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'I am absolutely horrified' - mother's shock after pro-life group asks schoolgirl for funds

Pro-life group asks schoolgirl for funds 'in error'


(Photo: Stock image)

(Photo: Stock image)

(Photo: Stock image)

A mother has expressed her shock after her 16-year-old daughter received abortion referendum campaign material in the post.

The letter, which requested 'to be opened by the addressee only', arrived last Friday afternoon to the schoolgirl's home in Dublin and requested finances to fund the pro-life group Family and Life's campaign.

According to the girl's mother, the six-page letter contained "propaganda" material about the Eighth Amendment and requests to fund the campaign.

The letter, seen by Independent.ie, asks the reader; "what kind of family is it where it's OK to kill the tiniest and weakest members?"

It continues to say that if the Eighth Amendment is repealed, "abortion "clinics" will pop up all over Ireland, in Dublin... Dundalk... Waterford... Cork... Limerick... and Galway. They will be an ugly blight on our towns and cities, a constant reminder of the normalisation of killing."

The second page of the letter, signed by the group's founder and director David Manly, reads; "Based on history, it is an absolute given that the horrors I've just listed will strike Ireland if we lose this referendum."

Speaking to Independent.ie, the mother said they cannot understand how or when the girl shared her contact details with the group. She said her daughter was "red-faced" reading the letter.

"I am horrified, absolutely horrified," she said.

"[My daughter] was absolutely mortified and shocked. She didn't have the words and she really didn't know what to make of it."

She continued; "The letter came on the Friday afternoon, my daughter was visiting family for the weekend so when she came back up yesterday I told her there was a letter there for her," she said.

"I could tell by her, she was very red-faced and embarrassed. I asked her what it was. It was a six-page letter with a standing order mandate included and a pre-paid return envelope. The letter was from 'Family and Life', with an address on Mountjoy Square in Dublin.

"The letter was six pages long and goes into some extreme details, you can just imagine, and some detail into the work and the battles they've won in different countries.

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"There was all sorts of propaganda about what will happen if the Eighth Amendment is repealed.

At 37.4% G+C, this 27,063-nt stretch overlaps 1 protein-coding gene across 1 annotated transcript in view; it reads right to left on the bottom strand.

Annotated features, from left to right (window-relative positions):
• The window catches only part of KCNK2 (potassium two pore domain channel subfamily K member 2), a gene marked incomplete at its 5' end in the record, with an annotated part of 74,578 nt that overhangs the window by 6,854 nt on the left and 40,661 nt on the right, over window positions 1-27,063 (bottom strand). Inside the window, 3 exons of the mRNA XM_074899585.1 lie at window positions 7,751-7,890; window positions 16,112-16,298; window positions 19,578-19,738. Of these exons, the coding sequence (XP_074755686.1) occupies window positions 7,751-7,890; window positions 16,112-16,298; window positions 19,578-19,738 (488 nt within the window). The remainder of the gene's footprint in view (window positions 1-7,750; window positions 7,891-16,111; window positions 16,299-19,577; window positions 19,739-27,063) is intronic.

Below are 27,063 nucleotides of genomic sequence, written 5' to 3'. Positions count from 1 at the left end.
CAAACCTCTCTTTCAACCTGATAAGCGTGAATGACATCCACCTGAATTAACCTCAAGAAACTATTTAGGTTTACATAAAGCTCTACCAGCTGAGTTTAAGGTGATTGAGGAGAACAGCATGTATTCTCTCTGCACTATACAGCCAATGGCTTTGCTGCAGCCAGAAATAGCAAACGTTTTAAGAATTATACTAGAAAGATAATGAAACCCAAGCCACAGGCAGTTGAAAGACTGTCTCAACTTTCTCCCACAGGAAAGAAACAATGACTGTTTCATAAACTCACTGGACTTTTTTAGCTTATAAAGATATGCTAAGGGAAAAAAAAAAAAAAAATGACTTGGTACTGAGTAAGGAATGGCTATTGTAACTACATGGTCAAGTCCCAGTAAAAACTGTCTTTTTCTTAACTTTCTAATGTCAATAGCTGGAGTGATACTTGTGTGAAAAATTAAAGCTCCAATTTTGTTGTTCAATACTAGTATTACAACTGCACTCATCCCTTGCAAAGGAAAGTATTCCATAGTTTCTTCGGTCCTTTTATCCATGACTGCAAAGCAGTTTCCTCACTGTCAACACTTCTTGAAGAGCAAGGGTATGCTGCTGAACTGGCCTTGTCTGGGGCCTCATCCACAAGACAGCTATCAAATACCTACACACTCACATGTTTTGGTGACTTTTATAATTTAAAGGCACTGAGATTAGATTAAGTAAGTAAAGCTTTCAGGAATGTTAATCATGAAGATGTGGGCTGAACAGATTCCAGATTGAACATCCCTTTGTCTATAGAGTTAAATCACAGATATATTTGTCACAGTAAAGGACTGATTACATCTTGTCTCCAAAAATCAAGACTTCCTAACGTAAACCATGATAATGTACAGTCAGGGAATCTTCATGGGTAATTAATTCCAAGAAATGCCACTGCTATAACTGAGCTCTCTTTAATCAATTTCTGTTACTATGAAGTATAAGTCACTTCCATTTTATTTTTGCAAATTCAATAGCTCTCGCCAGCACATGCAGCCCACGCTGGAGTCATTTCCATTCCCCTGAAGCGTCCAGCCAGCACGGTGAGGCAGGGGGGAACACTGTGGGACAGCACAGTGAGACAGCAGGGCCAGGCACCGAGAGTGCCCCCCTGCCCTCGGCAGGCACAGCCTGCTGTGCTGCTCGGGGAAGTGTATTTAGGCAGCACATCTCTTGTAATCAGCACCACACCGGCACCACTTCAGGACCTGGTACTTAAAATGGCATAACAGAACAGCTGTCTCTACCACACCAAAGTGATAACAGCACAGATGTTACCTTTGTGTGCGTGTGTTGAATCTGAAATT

"The crux of it was they needed funding in order to speed up the campaign and there was a deadline of 21 days.

"If I read this to you, your hair would stand on end."

The letter detailed the funding the group would need to print booklets and leaflets and to carry out billboard and bathroom door advertising campaigns.

It said the group will need €100,000 to print booklets for canvassers, €100,000 for a "massive ad campaign" and an extra €45,000 to pay additional staff who have given up work to join the campaign. There was a range of finance options included in the letter.

It read; "David, how much should I send today? As I said, I'm going to be exceptionally blunt... if you can send€50 right now, then I'm asking you to make it €75 instead. Think of what you can give up to send €75 instead of €50, and ask yourself is that sacrifice not worth it."

"This is a do or die request, we have just three weeks to raise essential last-minute funds for the campaign."

Family and Life, which raises close to €1m a year in donations from the public, acknowledged this weekend what it called "an unfortunate and exceptional error". The organisation said the student gave her address at its stall at the National Ploughing Championships last year and the organisation was not aware that she was a minor.

However, the parent said her daughter was 15 when she visited the National Ploughing Championships. She claimed that seven of her daughter's classmates, who were on the same school trip, also received similar letters from Family and Life.

She said she contacted several government agencies last week with her concerns, including the Data Protection Commissioner, but without satisfaction. "I am really frustrated having gone through the channels with a complaint like this that I met a blank wall," she said.

The Standards in Public Offices Commission confirmed last week that legislation doesn't provide for the acceptance or non-acceptance of donations for people under 18.

Family and Life's director David Manly said it was "neither the policy nor the practice of Family & Life to contact under-age students for money or any campaign".

Adults who support the organisation's work are asked for their names and address in writing, at public events and conferences, he said. "We would not knowingly accept 'school students' or those under-age."

He added that there was "no fail safe way to guarantee that every received name and address is that of an adult", especially at busy events.

Mr Manly said he has written to the family concerned and will take steps to ensure it does not happen again. "This was an unfortunate and exceptional error; it has been addressed, and should not happen again," he said.